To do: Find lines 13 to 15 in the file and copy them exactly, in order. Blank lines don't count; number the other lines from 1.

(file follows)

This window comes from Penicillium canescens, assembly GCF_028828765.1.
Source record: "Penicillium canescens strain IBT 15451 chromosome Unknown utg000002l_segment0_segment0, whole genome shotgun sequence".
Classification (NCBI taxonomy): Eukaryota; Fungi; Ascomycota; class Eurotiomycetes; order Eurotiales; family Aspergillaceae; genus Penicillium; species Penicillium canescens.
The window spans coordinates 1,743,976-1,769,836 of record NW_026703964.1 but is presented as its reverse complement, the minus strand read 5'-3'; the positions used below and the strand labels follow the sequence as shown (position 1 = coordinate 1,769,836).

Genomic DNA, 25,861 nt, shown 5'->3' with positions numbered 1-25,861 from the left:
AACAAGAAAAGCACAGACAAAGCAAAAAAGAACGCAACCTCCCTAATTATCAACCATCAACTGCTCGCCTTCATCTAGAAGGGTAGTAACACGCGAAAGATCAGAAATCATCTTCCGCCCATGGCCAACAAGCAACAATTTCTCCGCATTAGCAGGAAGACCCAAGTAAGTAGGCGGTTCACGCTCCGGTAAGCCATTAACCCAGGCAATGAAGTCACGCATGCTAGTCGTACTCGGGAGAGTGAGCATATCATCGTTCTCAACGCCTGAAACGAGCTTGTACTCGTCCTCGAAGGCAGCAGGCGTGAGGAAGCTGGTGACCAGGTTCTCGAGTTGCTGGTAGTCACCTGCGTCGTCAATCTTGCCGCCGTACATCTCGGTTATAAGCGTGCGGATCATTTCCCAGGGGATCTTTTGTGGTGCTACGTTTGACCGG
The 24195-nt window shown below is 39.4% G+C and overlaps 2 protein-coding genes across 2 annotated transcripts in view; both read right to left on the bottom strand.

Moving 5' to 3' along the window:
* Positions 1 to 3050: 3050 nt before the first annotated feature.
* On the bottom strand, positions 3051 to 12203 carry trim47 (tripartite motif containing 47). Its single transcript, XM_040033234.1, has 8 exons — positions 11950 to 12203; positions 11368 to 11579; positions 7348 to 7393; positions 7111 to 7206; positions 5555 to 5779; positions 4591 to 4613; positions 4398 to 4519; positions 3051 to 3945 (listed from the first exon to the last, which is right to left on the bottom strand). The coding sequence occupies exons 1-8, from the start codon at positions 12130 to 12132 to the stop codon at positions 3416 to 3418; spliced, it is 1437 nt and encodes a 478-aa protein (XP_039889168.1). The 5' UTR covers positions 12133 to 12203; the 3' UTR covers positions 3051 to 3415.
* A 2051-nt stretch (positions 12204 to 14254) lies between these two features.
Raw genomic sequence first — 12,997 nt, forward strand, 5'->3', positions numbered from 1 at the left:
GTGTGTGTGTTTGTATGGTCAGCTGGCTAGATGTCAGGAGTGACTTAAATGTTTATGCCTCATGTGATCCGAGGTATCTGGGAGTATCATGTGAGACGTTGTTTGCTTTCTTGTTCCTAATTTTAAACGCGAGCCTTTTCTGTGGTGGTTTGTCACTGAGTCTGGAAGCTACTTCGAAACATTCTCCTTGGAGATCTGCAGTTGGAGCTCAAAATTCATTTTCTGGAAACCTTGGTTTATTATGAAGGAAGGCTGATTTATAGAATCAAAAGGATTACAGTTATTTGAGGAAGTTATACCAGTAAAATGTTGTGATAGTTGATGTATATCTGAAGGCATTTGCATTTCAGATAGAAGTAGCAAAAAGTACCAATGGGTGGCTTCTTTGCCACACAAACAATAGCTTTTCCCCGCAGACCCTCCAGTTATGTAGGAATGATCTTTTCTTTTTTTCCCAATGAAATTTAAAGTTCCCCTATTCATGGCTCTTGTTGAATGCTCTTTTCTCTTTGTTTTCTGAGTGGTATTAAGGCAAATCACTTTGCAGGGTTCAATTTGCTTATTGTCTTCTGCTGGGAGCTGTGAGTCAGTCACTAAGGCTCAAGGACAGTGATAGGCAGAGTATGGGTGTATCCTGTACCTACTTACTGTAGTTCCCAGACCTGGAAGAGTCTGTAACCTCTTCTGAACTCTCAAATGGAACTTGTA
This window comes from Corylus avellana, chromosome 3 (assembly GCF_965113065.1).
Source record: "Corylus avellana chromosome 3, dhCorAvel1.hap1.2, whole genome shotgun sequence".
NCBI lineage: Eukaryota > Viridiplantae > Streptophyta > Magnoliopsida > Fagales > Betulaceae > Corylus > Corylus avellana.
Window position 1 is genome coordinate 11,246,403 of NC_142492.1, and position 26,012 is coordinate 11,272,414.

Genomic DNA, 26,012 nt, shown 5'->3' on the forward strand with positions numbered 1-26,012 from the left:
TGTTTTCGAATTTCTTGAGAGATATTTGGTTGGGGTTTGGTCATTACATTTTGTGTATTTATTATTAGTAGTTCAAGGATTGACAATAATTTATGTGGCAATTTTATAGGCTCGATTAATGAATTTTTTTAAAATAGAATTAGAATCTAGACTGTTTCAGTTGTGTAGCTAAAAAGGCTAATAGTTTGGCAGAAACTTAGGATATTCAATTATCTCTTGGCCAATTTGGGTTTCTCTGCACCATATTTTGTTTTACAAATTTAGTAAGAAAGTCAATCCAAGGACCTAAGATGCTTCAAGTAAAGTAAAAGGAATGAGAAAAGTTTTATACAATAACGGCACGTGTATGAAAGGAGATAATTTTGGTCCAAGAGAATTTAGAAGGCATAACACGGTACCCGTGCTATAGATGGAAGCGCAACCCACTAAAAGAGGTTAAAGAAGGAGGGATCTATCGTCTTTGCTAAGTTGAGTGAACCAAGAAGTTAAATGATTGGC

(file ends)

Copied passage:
GTGTGTGTGTTTGTATGGTCAGCTGGCTAGATGTCAGGAGTGACTTAAATGTTTATGCCTCATGTGATCCGAGGTATCTGGGAGTATCATGTGAGACGTTGTTTGCTTTCTTGTTCCTAATTTTAAACGCGAGCCTTTTCTGTGGTGGTTTGTCACTGAGTCTGGAAGCTACTTCGAAACATTCTCCTTGGAGATCTGCAGTTGGAGCTCAAAATTCATTTTCTGGAAACCTTGGTTTATTATGAAGGAAGGCTGATTTATAGAATCAAAAGGATTACAGTTATTTGAGGAAGTTATACCAGTAAAATGTTGTGATAGTTGATGTATATCTGAAGGCATTTGCATTTCAGATAGAAGTAGCAAAAAGTACCAATGGGTGGCTTCTTTGCCACACAAACAATAGCTTTTCCCCGCAGACCCTCCAGTTATGTAGGAATGATCTTTTCTTTTTTTCCCAATGAAATTTAAAGTTCCCCTATTCATGGCTCTTGTTGAATGCTCTTTTCTCTTTGTTTTCTGAGTGGTATTAAGGCAAATCACTTTGCAGGGTTCAATTTGCTTATTGTCTTCTGCTGGGAGCTGTGAGTCAGTCACTAAGGCTCAAGGACAGTGATAGGCAGAGTATGGGTGTATCCTGTACCTACTTACTGTAGTTCCCAGACCTGGAAGAGTCTGTAACCTCTTCTGAACTCTCAAATGGAACTTGTA
This window comes from Corylus avellana, chromosome 3 (assembly GCF_965113065.1).
Source record: "Corylus avellana chromosome 3, dhCorAvel1.hap1.2, whole genome shotgun sequence".